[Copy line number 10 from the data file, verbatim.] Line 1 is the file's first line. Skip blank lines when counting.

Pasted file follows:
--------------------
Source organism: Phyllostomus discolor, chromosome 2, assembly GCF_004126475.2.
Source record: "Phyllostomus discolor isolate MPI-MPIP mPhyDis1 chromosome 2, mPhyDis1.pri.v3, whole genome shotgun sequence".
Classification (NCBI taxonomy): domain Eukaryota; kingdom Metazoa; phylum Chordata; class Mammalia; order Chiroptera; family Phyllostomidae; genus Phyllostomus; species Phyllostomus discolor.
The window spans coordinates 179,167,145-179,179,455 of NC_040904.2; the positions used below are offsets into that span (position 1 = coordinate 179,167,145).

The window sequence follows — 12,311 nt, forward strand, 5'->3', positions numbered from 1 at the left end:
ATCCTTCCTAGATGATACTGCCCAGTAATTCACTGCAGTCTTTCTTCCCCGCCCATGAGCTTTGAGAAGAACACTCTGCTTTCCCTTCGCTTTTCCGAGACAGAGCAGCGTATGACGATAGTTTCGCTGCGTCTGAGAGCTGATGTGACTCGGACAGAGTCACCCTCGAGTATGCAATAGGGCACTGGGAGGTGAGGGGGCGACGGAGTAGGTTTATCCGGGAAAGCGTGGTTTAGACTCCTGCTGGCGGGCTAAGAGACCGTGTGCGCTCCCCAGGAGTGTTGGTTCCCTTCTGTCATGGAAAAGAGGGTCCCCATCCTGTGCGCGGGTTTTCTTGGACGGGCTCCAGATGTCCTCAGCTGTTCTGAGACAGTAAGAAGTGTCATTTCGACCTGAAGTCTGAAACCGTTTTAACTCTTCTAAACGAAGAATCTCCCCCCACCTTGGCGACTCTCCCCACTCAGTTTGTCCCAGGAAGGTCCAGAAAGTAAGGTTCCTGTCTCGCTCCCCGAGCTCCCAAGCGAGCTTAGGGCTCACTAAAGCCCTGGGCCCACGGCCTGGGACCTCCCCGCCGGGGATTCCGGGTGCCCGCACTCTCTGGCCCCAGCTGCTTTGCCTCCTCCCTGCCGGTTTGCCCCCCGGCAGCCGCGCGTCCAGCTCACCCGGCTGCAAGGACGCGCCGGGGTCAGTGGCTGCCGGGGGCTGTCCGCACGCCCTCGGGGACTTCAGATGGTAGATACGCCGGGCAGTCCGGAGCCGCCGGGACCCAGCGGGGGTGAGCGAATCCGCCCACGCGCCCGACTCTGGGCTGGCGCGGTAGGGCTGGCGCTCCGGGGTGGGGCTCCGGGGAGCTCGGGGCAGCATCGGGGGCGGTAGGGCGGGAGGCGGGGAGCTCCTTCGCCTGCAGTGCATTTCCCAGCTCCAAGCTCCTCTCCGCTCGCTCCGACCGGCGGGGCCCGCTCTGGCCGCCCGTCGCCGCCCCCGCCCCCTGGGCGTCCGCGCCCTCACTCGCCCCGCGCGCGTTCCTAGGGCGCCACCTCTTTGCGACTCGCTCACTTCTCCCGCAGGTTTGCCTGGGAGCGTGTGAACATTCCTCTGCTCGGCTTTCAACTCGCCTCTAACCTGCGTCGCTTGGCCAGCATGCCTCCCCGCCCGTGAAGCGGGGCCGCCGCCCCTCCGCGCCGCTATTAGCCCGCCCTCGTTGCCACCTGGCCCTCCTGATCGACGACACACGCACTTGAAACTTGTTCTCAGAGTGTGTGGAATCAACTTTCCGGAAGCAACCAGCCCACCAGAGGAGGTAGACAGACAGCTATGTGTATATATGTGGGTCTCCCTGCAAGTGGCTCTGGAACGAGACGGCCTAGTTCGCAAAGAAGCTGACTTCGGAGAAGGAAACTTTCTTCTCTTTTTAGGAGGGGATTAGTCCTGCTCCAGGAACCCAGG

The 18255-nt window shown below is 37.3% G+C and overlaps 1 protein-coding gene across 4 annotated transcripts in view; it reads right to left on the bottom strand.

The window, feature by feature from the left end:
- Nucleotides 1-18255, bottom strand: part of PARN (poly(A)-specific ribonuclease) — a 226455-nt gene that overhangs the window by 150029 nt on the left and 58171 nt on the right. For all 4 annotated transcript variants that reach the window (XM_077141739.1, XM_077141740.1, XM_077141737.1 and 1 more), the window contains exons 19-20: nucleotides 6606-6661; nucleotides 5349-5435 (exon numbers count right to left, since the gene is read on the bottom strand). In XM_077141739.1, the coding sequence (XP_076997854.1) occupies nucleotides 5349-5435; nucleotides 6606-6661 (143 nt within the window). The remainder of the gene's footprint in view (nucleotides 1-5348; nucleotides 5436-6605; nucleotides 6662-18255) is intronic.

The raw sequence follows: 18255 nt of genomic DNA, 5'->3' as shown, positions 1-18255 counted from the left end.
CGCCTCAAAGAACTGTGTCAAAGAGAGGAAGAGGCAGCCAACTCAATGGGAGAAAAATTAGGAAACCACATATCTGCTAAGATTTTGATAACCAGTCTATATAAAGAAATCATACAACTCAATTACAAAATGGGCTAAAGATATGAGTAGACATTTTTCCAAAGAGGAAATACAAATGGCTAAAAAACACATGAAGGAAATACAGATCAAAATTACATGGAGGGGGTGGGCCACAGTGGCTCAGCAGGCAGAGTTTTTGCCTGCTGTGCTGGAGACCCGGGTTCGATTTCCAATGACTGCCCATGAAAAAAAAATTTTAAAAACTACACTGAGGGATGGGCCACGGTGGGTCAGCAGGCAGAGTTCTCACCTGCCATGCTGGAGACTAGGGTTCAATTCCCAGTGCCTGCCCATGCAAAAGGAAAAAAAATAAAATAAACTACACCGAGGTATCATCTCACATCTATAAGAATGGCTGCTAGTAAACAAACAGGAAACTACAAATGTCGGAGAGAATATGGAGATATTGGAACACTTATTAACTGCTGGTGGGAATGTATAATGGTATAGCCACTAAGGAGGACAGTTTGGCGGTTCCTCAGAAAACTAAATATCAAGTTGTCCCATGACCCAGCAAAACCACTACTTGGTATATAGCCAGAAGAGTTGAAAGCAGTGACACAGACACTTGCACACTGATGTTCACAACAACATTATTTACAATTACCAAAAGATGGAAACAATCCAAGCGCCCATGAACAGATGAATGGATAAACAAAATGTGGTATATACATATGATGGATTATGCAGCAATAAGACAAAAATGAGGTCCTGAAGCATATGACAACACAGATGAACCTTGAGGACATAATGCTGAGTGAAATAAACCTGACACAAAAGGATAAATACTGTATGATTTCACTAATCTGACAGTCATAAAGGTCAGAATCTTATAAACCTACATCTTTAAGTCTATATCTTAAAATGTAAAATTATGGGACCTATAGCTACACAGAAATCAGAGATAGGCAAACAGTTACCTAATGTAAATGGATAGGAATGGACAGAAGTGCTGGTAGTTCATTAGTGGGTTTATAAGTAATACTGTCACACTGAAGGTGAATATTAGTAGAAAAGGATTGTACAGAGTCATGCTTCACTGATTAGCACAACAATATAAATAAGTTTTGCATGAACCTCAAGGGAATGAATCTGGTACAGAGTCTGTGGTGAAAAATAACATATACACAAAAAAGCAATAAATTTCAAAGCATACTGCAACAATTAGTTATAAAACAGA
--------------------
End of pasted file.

The raw sequence follows: 18255 nt of genomic DNA, 5'->3' as shown, positions 1-18255 counted from the left end.